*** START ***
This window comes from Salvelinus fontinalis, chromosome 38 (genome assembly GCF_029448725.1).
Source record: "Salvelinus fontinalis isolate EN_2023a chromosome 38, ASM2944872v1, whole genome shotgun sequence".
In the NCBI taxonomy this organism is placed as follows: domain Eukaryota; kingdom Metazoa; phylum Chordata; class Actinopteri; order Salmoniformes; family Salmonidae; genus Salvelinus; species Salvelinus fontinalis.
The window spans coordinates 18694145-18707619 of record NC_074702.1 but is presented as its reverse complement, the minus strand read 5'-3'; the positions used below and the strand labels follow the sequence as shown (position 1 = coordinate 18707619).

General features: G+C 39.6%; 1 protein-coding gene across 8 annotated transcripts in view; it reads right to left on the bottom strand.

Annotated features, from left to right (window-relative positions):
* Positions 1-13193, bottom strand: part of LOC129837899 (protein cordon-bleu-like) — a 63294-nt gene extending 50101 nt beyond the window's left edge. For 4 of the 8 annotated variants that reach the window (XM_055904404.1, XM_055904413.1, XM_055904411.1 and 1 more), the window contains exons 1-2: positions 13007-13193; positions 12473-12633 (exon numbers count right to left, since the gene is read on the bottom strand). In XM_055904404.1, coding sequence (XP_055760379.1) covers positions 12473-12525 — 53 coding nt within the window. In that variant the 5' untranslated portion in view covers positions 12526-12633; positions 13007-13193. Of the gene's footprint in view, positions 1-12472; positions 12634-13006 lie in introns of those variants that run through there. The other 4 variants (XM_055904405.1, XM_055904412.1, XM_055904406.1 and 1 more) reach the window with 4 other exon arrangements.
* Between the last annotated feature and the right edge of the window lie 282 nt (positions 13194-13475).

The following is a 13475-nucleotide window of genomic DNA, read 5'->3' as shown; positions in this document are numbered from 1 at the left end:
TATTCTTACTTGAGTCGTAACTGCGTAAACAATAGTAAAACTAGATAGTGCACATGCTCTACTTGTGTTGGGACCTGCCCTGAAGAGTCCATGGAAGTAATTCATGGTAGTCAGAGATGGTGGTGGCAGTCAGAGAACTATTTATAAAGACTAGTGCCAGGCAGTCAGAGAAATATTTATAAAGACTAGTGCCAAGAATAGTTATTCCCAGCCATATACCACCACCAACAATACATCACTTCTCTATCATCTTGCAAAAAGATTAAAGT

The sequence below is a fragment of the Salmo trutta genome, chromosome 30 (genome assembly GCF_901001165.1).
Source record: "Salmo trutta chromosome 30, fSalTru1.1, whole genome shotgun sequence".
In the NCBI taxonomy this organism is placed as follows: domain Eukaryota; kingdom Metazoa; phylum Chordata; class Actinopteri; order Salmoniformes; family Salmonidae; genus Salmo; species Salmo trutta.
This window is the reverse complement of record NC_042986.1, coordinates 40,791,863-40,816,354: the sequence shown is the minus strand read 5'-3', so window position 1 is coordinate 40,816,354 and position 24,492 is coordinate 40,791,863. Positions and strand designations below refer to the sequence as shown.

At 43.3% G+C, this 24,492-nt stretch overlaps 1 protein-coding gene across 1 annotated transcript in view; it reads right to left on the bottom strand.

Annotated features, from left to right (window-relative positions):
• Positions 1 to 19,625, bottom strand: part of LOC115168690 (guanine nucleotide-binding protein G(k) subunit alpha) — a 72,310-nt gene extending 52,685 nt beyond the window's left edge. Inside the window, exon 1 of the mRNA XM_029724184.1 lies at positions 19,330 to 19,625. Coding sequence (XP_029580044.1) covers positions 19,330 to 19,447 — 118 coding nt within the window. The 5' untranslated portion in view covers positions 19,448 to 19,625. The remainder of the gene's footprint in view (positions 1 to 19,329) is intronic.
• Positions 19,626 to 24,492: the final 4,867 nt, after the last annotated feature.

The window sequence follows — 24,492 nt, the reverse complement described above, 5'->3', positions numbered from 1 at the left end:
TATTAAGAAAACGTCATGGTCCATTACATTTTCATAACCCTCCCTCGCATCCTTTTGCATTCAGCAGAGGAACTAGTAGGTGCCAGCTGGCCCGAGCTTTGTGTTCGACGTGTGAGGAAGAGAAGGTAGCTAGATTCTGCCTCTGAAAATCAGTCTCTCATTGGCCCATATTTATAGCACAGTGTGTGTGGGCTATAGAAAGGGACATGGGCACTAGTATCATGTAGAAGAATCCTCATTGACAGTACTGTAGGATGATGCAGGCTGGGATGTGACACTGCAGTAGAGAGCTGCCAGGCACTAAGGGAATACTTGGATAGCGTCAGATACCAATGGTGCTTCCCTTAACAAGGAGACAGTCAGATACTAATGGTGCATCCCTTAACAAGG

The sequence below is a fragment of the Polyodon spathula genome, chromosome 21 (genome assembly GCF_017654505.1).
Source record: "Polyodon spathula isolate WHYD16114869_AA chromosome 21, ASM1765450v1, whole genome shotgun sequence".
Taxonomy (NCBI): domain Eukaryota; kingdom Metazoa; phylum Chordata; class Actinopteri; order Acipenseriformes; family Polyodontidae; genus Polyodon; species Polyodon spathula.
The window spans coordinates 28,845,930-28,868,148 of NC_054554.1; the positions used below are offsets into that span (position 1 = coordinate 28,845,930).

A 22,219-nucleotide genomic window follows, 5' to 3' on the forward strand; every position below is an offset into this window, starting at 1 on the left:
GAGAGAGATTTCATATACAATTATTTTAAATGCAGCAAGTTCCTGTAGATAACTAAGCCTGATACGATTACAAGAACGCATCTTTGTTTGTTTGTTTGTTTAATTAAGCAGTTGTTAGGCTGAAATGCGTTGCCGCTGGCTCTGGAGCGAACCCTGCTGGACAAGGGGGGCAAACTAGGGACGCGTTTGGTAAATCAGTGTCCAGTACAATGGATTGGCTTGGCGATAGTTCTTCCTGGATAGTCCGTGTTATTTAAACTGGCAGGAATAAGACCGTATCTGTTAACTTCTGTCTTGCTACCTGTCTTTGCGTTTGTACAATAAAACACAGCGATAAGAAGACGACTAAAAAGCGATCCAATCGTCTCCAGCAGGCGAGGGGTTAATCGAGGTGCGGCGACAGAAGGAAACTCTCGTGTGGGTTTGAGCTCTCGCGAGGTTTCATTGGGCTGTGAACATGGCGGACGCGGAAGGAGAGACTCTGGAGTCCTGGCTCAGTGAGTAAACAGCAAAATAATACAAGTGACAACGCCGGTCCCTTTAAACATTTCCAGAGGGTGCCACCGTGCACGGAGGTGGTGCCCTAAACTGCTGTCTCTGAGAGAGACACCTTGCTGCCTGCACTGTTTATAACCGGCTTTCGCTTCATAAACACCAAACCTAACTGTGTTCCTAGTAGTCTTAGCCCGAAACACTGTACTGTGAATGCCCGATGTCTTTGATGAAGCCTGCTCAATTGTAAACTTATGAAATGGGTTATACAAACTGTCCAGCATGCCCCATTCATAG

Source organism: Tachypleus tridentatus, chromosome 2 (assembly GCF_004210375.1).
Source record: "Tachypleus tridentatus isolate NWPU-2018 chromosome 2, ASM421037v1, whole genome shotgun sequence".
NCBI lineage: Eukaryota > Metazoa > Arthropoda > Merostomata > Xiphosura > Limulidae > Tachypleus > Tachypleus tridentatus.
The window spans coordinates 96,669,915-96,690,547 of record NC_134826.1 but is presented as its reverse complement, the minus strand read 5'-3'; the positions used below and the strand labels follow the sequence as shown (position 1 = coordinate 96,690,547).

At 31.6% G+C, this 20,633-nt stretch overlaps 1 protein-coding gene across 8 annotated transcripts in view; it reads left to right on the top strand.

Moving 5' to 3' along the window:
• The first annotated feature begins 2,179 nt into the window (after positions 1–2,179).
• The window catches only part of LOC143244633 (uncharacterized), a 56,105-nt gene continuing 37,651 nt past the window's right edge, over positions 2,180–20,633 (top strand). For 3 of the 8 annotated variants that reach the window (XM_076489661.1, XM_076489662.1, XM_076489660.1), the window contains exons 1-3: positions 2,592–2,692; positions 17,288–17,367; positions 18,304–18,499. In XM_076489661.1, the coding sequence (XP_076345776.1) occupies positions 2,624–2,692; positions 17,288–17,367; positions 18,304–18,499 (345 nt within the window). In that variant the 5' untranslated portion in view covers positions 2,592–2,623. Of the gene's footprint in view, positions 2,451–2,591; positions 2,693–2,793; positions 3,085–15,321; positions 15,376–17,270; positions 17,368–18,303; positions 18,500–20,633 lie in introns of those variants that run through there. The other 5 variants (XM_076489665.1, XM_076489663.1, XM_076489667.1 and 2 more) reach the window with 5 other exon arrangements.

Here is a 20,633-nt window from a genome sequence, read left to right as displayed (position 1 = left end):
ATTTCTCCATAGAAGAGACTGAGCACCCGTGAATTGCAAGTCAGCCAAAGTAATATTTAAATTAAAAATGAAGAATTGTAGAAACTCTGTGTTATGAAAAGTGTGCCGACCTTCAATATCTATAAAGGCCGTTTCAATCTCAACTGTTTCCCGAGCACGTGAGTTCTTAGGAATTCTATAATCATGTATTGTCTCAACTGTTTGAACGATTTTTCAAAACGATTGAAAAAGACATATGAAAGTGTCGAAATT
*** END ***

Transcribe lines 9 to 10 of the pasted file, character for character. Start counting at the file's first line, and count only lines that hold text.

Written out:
The following is a 13475-nucleotide window of genomic DNA, read 5'->3' as shown; positions in this document are numbered from 1 at the left end:
TATTCTTACTTGAGTCGTAACTGCGTAAACAATAGTAAAACTAGATAGTGCACATGCTCTACTTGTGTTGGGACCTGCCCTGAAGAGTCCATGGAAGTAATTCATGGTAGTCAGAGATGGTGGTGGCAGTCAGAGAACTATTTATAAAGACTAGTGCCAGGCAGTCAGAGAAATATTTATAAAGACTAGTGCCAAGAATAGTTATTCCCAGCCATATACCACCACCAACAATACATCACTTCTCTATCATCTTGCAAAAAGATTAAAGT